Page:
By Melanie Petrucci, Senior Community Reporter
Northborough – Algonquin Regional High School teachers Gina Johnston, social studies, and Aimee Selby, science, noticed something about some of their students last year – some were coming to school hungry.
The duo recently set up an on-site food pantry in the teachers’ cafe that is now stocked primarily with breakfast foods such as cereal bars and fruit cups. The pantry has been open since October and operates before school, 6:45 to 7:15 a.m. It is staffed by teachers and there is no student involvement because of privacy concerns.
“They come in the morning and they grab what they want… they log in with their student ID number,” Johnston said. “So far we’ve had about 51 [students] and for us we think it’s a low number because we have 150 kids who can access it.”
Selby added: “We need to figure out why they are not accessing it. Is it because they are uncomfortable coming in or is it because there just isn’t a lot of time? Kids kind of roll in and go right to class…We are struggling with that.”
When asked how the food pantry began Selby replied, “I teach science and last year we did a unit on nutrition and I wanted them to journal what they were eating every day… I noticed in the food logs that a lot of them weren’t eating breakfast.”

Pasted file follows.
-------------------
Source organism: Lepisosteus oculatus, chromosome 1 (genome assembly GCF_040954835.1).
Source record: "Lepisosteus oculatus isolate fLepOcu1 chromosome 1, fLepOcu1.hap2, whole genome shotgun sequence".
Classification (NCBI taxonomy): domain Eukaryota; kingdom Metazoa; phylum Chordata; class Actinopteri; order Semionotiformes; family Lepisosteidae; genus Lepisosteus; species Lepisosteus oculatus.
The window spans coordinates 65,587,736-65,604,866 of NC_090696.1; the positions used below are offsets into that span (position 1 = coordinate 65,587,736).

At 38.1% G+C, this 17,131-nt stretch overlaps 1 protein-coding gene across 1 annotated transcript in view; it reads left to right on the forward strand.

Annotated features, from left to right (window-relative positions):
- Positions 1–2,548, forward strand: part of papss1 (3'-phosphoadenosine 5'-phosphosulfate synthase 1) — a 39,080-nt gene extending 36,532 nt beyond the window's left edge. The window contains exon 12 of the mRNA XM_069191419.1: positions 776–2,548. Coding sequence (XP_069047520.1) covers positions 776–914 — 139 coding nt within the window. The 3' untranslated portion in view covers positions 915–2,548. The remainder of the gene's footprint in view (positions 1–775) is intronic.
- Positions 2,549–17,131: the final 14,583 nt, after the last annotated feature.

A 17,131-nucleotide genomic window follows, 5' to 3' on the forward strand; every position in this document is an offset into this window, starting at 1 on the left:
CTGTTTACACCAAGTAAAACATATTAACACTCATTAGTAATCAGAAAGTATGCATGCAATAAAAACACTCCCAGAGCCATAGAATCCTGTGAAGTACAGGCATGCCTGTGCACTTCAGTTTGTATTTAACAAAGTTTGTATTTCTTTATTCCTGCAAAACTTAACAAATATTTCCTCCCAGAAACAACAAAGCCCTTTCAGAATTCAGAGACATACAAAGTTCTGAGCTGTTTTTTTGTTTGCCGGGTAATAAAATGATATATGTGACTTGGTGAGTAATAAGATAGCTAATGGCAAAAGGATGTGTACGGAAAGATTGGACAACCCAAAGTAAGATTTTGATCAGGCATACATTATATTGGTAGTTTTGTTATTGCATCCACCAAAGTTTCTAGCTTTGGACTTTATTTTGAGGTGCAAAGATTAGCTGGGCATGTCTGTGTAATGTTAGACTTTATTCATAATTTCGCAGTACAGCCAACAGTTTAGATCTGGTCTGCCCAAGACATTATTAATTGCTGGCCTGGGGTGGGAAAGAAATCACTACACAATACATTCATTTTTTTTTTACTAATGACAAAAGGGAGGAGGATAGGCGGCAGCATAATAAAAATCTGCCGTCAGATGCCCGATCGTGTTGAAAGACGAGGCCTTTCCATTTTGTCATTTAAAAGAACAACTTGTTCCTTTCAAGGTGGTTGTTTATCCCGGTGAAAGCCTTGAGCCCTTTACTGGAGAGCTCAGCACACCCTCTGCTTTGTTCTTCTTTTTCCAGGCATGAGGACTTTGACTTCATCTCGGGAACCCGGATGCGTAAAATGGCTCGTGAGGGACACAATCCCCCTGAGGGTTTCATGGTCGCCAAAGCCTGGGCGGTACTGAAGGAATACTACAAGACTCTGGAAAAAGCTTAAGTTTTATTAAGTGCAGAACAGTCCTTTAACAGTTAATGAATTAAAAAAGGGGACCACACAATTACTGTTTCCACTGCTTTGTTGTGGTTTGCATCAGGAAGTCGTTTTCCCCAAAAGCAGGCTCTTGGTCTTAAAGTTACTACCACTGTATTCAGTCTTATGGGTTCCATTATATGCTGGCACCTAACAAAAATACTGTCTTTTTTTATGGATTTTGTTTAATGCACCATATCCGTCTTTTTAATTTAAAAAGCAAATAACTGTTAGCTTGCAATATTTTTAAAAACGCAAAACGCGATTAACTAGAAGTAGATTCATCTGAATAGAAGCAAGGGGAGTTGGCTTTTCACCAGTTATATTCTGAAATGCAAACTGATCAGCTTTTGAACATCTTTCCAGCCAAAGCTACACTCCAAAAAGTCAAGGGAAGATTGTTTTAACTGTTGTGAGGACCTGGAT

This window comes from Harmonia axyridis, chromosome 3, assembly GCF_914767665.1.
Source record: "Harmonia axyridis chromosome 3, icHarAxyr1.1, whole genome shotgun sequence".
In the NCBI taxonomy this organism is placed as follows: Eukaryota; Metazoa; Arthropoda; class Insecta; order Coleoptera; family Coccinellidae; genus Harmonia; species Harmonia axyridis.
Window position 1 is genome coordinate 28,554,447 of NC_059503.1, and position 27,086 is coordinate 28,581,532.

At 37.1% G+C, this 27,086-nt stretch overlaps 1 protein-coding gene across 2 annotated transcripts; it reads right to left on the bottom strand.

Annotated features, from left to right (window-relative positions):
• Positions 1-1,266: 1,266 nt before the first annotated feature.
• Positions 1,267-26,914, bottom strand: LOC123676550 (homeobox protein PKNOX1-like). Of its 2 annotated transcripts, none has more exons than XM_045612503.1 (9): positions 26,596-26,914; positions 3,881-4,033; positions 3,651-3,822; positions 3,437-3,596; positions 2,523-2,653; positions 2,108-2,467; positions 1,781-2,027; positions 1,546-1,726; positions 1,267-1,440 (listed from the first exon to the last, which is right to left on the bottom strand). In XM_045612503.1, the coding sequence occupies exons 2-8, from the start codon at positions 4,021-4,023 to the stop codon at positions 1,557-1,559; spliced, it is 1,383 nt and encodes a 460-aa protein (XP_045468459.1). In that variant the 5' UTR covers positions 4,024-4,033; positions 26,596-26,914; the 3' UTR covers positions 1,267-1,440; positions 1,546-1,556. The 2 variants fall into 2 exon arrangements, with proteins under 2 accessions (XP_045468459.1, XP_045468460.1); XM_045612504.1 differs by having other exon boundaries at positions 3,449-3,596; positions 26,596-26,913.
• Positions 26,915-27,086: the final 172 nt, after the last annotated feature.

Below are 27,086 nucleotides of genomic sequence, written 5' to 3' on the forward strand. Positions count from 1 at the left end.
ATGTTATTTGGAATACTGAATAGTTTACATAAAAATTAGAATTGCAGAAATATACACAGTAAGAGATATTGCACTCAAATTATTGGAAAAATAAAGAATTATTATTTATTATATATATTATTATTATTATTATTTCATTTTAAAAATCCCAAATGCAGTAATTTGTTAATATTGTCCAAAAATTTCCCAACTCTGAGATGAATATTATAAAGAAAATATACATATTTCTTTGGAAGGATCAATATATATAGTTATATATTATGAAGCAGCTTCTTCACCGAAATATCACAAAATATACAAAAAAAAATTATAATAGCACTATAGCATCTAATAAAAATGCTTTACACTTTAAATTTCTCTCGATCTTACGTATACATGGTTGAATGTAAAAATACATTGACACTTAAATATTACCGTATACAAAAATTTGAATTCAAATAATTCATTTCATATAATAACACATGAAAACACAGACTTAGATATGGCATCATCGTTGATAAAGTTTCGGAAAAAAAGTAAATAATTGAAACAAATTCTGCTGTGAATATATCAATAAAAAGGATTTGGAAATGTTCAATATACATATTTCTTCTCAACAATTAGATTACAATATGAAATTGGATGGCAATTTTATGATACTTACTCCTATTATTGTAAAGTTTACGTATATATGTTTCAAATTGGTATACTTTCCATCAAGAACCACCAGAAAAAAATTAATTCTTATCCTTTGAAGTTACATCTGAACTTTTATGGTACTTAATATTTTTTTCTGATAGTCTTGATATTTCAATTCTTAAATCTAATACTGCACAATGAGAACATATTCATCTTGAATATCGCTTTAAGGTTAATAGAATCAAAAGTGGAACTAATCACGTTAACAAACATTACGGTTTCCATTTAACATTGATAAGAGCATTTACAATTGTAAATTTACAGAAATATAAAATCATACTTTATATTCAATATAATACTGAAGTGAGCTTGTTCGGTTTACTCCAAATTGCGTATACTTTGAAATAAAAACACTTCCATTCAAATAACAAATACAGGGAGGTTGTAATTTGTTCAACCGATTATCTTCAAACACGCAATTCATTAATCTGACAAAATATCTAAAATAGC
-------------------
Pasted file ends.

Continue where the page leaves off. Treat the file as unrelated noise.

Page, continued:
She started to buy food to keep in her classroom. She suspected others could benefit.
“They were eating a ton so I brought in fruit snacks and all that stuff so it was getting kind of expensive,” noted Selby. “If I have kids like this they must be everywhere.”
Selby teamed up with Johnston to see what they could do to address this issue.
Johnston did some research over the course of last summer and consulted with the Worcester County Food Bank (WCFB). Because the school’s population didn’t meet the WCFB requirements, they would need to get their food donations in other ways.
According to Seana Weaver, agency relations manager at the WCFB, the percentage of a specific school’s population that is on the Free and Reduced Lunch program must be 51 percent in order to receive assistance. ARHS’s population is 11 percent.
Johnston reached out to the school’s student government association who bought some food to get them started; Wegmans gave $100 and Hannaford $500 in gift cards and other faculty members have made donations.
The program is still evolving, they are looking for businesses to partner with – and they are dealing with erasing the stigma that kids may have.
Selby and Johnston just want them to be happy, awake and fed.
Noted Johnston: “It’s hard enough to pay attention on a good day but when you are hungry and trying to pay attention is the worst.”